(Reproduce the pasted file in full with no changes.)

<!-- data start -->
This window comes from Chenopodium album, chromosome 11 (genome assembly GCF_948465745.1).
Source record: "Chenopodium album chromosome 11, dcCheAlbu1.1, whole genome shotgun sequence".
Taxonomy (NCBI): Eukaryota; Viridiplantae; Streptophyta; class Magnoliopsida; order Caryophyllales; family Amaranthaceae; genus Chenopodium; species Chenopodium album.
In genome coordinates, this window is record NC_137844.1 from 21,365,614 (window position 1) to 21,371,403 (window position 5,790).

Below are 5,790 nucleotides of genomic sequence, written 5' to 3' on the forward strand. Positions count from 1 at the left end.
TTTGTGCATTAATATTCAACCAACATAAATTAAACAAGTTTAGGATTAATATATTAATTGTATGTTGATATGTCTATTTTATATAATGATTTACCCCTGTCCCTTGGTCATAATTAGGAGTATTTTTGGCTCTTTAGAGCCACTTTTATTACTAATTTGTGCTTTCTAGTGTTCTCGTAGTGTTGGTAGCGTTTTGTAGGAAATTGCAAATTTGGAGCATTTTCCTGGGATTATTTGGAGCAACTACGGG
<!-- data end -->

This window comes from Chenopodium album, chromosome 11 (genome assembly GCF_948465745.1).
Source record: "Chenopodium album chromosome 11, dcCheAlbu1.1, whole genome shotgun sequence".
Taxonomy (NCBI): Eukaryota; Viridiplantae; Streptophyta; class Magnoliopsida; order Caryophyllales; family Amaranthaceae; genus Chenopodium; species Chenopodium album.
In genome coordinates, this window is record NC_137844.1 from 21,365,614 (window position 1) to 21,371,403 (window position 5,790).

Below are 5,790 nucleotides of genomic sequence, written 5' to 3' on the forward strand. Positions count from 1 at the left end.
TTTGTGCATTAATATTCAACCAACATAAATTAAACAAGTTTAGGATTAATATATTAATTGTATGTTGATATGTCTATTTTATATAATGATTTACCCCTGTCCCTTGGTCATAATTAGGAGTATTTTTGGCTCTTTAGAGCCACTTTTATTACTAATTTGTGCTTTCTAGTGTTCTCGTAGTGTTGGTAGCGTTTTGTAGGAAATTGCAAATTTGGAGCATTTTCCTGGGATTATTTGGAGCAACTACGGG